Chapter 24
Overview of I/O Benchmarking
Katie Antypas and Yushu Yao
National Energy Research Scientific Computing Center, Lawrence Berkeley
National Laboratory
24.1 Introduction . . . . . . . . . . . . . . . . . . . . . . . . . . . . . . . . . . . . . . . . . . . . . . . . . . . . . . 279
24.2 I/O Benchmarking . . . . . . . . . . . . . . . . . . . . . . . . . . . . . . . . . . . . . . . . . . . . . . . 280
24.3 Why Profile I/O in Scientific Applications? . . . . . . . . . . . . . . . . . . . . . 283
24.4 Brief Introduction to I/O Profilers . . . . . . . . . . . . . . . . . . . . . . . . . . . . . . 283
24.5 I/O Profiling at NERSC . . . . . . . . . . . . . . . . . . . . . . . . . . . . . . . . . . . . . . . . . 284
24.5.1 Application Profiling Case Studies .. . . . . . . . . . . . . . . . . . . . . 284
24.5.1.1 Checkpointing Too Frequently .. . . . . . . . . . . . 285
24.5.1.2 Reading Small Input Files from Every
Rank . . . . . . . . . . . . . . . . . . . . . . . . . . . . . . . . . . . . . . . 286
24.5.1.3 Using the Wrong File System . . . . . . . . . . . . . . 286
24.6 Conclusion . . . . . . . . . . . . . . . . . . . . . . . . . . . . . . . . . . . . . . . . . . . . . . . . . . . . . . . . 287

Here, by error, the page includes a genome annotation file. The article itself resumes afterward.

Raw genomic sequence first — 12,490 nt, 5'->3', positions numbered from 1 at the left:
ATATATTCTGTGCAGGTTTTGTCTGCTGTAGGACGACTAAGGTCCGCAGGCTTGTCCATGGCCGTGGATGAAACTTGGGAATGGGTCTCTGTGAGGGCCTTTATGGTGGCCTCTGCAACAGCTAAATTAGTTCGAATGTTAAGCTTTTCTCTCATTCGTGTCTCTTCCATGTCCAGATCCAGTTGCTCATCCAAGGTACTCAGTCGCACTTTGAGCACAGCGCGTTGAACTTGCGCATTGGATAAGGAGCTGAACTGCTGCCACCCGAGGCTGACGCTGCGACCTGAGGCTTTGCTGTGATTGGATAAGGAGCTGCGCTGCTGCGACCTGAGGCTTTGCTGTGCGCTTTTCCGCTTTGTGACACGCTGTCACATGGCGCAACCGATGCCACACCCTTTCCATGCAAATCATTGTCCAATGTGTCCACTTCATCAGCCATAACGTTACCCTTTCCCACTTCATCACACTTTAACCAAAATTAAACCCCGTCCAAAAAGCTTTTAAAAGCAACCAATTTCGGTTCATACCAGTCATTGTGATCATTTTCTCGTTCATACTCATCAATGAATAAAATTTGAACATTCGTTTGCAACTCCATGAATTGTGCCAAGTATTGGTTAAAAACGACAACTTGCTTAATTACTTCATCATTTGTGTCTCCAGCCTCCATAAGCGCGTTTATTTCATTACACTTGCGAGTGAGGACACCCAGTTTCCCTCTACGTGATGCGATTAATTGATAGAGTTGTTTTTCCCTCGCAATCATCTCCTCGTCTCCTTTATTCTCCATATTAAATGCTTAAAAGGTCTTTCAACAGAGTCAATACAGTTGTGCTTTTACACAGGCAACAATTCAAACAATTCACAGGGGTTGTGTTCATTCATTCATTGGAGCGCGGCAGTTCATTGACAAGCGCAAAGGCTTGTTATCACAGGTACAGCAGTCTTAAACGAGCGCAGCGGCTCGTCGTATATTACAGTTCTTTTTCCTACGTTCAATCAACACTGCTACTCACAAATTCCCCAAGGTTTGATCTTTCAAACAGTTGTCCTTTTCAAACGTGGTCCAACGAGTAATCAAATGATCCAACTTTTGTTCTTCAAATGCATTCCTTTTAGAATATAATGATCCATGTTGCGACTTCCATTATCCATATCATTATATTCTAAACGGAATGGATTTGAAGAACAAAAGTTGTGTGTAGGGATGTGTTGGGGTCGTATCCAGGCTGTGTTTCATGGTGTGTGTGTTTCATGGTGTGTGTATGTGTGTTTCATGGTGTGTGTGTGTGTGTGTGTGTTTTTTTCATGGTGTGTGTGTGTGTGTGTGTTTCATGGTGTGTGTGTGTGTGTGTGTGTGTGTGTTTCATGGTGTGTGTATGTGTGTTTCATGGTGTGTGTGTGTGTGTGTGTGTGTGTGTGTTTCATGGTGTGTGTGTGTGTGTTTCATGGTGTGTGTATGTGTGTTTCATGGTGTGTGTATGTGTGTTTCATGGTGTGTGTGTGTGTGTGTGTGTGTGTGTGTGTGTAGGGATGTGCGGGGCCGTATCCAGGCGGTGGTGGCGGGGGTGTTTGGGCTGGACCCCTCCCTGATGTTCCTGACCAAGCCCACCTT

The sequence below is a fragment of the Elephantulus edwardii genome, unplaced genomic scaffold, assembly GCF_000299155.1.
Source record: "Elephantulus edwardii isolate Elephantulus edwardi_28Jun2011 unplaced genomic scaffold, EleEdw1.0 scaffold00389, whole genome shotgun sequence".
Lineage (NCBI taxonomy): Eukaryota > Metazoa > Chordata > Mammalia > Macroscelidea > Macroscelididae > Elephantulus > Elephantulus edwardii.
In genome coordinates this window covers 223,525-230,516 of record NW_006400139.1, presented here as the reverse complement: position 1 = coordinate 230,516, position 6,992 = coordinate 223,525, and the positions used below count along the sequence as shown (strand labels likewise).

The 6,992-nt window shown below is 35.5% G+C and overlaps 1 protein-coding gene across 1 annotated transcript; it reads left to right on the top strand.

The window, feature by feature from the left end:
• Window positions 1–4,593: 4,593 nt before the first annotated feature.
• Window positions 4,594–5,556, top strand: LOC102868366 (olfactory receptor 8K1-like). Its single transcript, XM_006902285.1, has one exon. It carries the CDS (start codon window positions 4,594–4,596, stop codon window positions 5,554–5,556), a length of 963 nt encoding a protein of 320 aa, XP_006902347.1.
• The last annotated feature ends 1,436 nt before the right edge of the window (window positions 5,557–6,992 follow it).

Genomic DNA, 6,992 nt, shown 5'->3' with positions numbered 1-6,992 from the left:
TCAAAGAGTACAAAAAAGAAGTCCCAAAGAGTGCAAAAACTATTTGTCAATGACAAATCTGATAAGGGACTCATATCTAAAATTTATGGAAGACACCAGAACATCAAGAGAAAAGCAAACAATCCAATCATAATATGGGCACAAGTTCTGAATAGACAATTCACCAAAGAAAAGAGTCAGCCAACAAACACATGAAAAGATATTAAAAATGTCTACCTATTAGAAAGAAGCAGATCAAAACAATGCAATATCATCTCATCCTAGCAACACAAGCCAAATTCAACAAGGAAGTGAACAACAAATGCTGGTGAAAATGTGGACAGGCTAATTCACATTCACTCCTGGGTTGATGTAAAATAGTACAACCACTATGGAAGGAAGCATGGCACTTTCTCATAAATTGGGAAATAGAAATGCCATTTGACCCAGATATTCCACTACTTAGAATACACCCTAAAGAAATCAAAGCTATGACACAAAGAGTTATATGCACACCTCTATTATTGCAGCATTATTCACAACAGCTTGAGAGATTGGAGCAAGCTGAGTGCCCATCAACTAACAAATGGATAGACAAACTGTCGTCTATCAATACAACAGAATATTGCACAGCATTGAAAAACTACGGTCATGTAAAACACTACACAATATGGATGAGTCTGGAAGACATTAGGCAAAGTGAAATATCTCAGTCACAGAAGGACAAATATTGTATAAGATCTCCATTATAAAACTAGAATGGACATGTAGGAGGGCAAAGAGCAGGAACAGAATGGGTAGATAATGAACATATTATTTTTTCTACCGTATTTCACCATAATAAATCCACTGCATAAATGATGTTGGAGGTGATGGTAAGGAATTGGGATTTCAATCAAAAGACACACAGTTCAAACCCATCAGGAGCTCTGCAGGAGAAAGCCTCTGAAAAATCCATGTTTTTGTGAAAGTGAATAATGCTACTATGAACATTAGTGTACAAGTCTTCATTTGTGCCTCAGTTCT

Bibliography . . . . . . . . . . . . . . . . . . . . . . . . . . . . . . . . . . . . . . . . . . . . . . . . . . . . . . 287
24.1 Introduction
For users of HPC systems, I/O remains a challenge in achieving high per-
formance on large-scale parallel systems. There are numerous reasons for I/O
bottlenecks. First, an I/O subsystem may be undersized for a particular HPC
compute partition. A great challenge for HPC centers is how much budget to
devote to components of a system. The balance of the I/O partition to the
compute partition depends on the system’s workload as well as the schedul-
ing policies. Second, depending on how a system is architected, concurrent
applications could be sharing limited I/O resources, leading to lower perfor-
mance. I/O subsystem resources that could produce increased latencies and
reduced bandwidth with multiple concurrent applications include contention
in I/O nodes, network components, metadata servers, spinning disk, amongst
others. Last, how a user reads and writes data can greatly affect application
performance (also discussed in Chapters 19–23). A user performing I/O, in
a non-optimal manner may see low performance because of these operations.
An application that performs many small writes may run into lock contention
279

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